* Banks such as Goldman (NYSE:GS) and JPMorgan Chase (NYSE:JPM) will be forced to spin off some of their profitable derivatives business or risk losing access to the Federal Reserve’s emergency funds. But banks’ biggest volume instruments such as foreign exchange and interest rate swaps will still be allowed to be traded by banks.
* The firms’ financial products such as mortgages and credit cards will be subjected to new rules from a newly created bureau designed to protect customers from risky products.
* Most derivatives will be forced on to exchanges or through clearinghouses, in an attempt to limit the effect that large, risky trades can have on the economy, another factor that could curb bank profits. Non-financial players such as manufacturers, however, would be exempt.
SMALL BANKS – WIN
* The Federal Reserve will continue supervising small banks. Small banks wanted to maintain a supervisory structure they were familiar with.
* Banking regulators will be the primary regulator to enforce rules for small banks’ financial products. The new consumer financial regulator will provide backup enforcement.
U.S. FEDERAL RESERVE – WIN
* Gains powers to supervise systemically important financial firms.
* Retains authority to supervise banks of all sizes.
* Part of a “risk council” that will have authority to monitor risk in the financial system and decide whether a large complex company needs to divest assets.
* Becomes home for the new Consumer Financial Protection Bureau. Will have power along with other regulators to appeal consumer protection bureau’s rules if deemed to undermine stability of financial system or banks’ deposits.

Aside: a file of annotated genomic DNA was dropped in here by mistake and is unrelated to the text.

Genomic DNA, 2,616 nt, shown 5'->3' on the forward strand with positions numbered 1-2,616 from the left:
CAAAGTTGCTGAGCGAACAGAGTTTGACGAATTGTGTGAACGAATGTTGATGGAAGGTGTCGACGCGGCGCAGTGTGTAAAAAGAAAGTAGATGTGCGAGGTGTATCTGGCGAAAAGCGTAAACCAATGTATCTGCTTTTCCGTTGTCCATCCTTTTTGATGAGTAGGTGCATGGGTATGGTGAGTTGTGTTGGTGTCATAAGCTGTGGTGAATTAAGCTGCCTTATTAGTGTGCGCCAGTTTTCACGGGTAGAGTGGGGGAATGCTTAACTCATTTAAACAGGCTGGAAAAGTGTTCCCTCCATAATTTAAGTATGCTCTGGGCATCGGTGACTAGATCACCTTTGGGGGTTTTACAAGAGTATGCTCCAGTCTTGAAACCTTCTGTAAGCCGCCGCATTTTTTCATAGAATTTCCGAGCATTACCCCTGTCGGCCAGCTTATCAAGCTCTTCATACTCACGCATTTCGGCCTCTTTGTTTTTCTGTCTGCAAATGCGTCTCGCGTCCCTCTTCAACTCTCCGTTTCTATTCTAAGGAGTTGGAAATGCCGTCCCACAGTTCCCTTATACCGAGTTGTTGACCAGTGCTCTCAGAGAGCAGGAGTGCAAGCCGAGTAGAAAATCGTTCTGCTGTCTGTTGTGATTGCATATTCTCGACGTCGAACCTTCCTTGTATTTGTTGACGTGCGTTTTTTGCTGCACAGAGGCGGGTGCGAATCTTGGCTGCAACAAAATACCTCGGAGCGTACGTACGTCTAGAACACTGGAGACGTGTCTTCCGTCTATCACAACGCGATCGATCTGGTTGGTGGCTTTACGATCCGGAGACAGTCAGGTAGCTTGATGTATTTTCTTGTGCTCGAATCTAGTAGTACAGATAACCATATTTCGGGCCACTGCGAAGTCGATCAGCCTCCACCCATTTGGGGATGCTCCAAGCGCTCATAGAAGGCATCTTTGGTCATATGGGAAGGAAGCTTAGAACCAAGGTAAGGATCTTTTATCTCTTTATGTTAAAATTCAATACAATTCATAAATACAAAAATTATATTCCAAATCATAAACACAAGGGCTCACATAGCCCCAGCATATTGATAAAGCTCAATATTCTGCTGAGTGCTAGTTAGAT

* The Fed escaped congressional reviews of its monetary policy but will be subject to reviews of its emergency lending and open market activities.
* Democrats and Republicans originally wanted to strip the Fed of its powers to supervise banks and confine the central bank to setting monetary policy and acting as the lender of last resort.
CONSUMERS – WIN
* New rules to protect consumers from risky financial products could only be overturned by banking regulators if banking regulators believe the rules could threaten the financial system or banks’ deposits.
* The new consumer regulator will be housed in the Federal Reserve, which has been criticized for failing to rein in the risky lending that contributed to the financial crisis.
* The consumer regulator will get funding from the Fed and would get the authority to request more funds from Congress.
* The consumer regulator will be able to write its own rules for a slew of products such as mortgages and credit cards and enforce those rules.
INVESTORS/SHAREHOLDERS – WIN AND LOSE
* Broker-dealers who provide financial advice will not immediately be required to have fiduciary duties, which would require them to act in their clients best interests. The SEC must first study the issue for six months and then would have authority to impose those duties on brokers if the regulator determines they are necessary.
* Publicly-traded companies will be required to ask their shareholders whether they want a non binding vote on executive pay annually, once every two years or once every three years. Originally, Democrats wanted to give shareholders an annual say on executive pay.
* The SEC will have the authority to give shareholders and easier and cheaper way to nominate corporate board directors.
* The Municipal Securities Rulemaking Board will be required to impose fiduciary duties on municipal bond advisers.
AUTO DEALERS – WIN
Auto dealers that do financing will be exempt from oversight by the new consumer bureau, and stay within the jurisdiction of the Federal Trade Commission.
PRIVATE POOLS OF CAPITAL – WIN
* Advisers to hedge funds and private equity funds with more than $150 million in assets will be required to register with the SEC. Venture capital funds will be exempt.